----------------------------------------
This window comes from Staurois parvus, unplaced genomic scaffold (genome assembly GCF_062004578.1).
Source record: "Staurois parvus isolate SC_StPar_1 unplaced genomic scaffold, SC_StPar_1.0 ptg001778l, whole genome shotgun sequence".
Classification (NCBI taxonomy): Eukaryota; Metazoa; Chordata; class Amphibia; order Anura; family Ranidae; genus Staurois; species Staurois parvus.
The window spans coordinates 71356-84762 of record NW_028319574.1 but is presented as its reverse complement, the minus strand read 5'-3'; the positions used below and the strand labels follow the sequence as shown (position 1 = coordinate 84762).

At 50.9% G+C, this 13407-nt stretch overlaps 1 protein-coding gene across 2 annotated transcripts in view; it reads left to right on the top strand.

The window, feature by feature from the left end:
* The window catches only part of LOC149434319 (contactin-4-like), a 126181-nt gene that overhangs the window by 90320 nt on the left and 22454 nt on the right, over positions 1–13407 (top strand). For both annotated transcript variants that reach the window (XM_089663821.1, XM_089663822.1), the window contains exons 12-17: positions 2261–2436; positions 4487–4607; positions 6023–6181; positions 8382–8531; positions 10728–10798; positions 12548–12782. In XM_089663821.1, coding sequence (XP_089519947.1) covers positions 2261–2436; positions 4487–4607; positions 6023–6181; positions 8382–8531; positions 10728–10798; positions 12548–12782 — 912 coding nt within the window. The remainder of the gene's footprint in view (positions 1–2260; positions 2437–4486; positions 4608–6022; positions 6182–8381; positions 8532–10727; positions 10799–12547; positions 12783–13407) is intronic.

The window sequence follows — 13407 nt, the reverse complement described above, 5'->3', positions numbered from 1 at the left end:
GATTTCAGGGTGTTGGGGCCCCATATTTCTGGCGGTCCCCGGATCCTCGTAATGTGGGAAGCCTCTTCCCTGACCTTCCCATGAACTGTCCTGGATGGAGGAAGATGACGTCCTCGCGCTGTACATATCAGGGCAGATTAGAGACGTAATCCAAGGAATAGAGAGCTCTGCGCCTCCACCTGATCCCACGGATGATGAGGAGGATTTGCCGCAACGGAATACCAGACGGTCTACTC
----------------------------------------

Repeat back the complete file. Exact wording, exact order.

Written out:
This window comes from Staurois parvus, unplaced genomic scaffold (genome assembly GCF_062004578.1).
Source record: "Staurois parvus isolate SC_StPar_1 unplaced genomic scaffold, SC_StPar_1.0 ptg001778l, whole genome shotgun sequence".
Classification (NCBI taxonomy): Eukaryota; Metazoa; Chordata; class Amphibia; order Anura; family Ranidae; genus Staurois; species Staurois parvus.
The window spans coordinates 71356-84762 of record NW_028319574.1 but is presented as its reverse complement, the minus strand read 5'-3'; the positions used below and the strand labels follow the sequence as shown (position 1 = coordinate 84762).

At 50.9% G+C, this 13407-nt stretch overlaps 1 protein-coding gene across 2 annotated transcripts in view; it reads left to right on the top strand.

The window, feature by feature from the left end:
* The window catches only part of LOC149434319 (contactin-4-like), a 126181-nt gene that overhangs the window by 90320 nt on the left and 22454 nt on the right, over positions 1–13407 (top strand). For both annotated transcript variants that reach the window (XM_089663821.1, XM_089663822.1), the window contains exons 12-17: positions 2261–2436; positions 4487–4607; positions 6023–6181; positions 8382–8531; positions 10728–10798; positions 12548–12782. In XM_089663821.1, coding sequence (XP_089519947.1) covers positions 2261–2436; positions 4487–4607; positions 6023–6181; positions 8382–8531; positions 10728–10798; positions 12548–12782 — 912 coding nt within the window. The remainder of the gene's footprint in view (positions 1–2260; positions 2437–4486; positions 4608–6022; positions 6182–8381; positions 8532–10727; positions 10799–12547; positions 12783–13407) is intronic.

The window sequence follows — 13407 nt, the reverse complement described above, 5'->3', positions numbered from 1 at the left end:
GATTTCAGGGTGTTGGGGCCCCATATTTCTGGCGGTCCCCGGATCCTCGTAATGTGGGAAGCCTCTTCCCTGACCTTCCCATGAACTGTCCTGGATGGAGGAAGATGACGTCCTCGCGCTGTACATATCAGGGCAGATTAGAGACGTAATCCAAGGAATAGAGAGCTCTGCGCCTCCACCTGATCCCACGGATGATGAGGAGGATTTGCCGCAACGGAATACCAGACGGTCTACTC